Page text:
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Article
October 1976

Hypokalemia Associated With Antibiotic Treatment: Evidence in Children With Malignant Neoplasms

Author Affiliations

From the sections of pediatric nephrology (Drs Stapleton and Linshaw) and pediatric hematology (Dr Vats), Department of Pediatrics (Dr Nelson), University of Kansas Medical Center, Kansas City.

Am J Dis Child. 1976;130(10):1104-1108. doi:10.1001/archpedi.1976.02120110066009
Abstract

• A patient with acute lymphocytic leukemia developed hypokalemia during two separate courses of antibiotic therapy. In a review of 33 children from our institution with various malignant neoplasms, 24 of 48 antibiotic courses were associated with hypokalemia that could not be explained by gastrointestinal fluid losses. Carbenicillin disodium, gentamicin sulfate, and methicillin sodium or nafcillin sodium combination therapy was associated with hypokalemia in 23 of 35 courses in which serum electrolytes were monitored. No correlation between hypokalemia and the stage of the basic disease or the use of antineoplastic agents was found with this antibiotic combination. Our data and a review of the literature suggest that carbenicillin produces hypokalemia through an impermeant anion effect on the renal tubule. Children receiving carbenicillin should be monitored with frequent serum potassium determinations.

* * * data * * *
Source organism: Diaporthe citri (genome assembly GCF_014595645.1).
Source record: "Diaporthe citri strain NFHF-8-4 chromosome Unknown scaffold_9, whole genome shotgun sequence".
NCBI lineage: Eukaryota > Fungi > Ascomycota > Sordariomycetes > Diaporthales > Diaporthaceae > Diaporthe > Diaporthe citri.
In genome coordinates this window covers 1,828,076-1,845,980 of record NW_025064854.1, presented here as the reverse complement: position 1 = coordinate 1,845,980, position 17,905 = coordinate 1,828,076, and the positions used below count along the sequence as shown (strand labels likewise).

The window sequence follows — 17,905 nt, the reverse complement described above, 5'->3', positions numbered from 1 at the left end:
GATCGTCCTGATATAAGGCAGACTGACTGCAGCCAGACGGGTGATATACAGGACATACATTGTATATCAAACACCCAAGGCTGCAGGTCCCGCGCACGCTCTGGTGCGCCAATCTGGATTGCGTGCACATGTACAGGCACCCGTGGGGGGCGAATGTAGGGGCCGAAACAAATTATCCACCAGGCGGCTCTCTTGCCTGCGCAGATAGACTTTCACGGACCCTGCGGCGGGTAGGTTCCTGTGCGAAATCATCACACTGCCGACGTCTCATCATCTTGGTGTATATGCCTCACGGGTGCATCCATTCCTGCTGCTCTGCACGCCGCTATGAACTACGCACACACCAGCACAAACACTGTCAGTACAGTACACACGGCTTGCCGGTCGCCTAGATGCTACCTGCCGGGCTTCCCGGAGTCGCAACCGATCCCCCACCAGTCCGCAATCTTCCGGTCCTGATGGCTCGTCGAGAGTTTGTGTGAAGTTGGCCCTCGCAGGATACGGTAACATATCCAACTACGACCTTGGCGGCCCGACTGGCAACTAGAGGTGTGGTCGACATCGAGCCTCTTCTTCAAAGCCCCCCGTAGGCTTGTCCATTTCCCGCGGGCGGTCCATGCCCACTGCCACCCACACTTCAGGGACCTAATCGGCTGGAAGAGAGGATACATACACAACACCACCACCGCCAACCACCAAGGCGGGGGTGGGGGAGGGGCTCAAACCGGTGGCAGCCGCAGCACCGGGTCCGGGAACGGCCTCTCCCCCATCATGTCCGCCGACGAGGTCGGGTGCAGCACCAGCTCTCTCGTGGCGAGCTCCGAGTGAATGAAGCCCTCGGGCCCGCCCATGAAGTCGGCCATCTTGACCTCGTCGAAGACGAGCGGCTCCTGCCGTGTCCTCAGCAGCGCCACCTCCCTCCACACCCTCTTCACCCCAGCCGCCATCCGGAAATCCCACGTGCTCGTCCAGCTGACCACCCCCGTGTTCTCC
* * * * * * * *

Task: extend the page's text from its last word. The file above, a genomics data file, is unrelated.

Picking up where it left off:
(Am J Dis Child 130:1104-1108, 1976)

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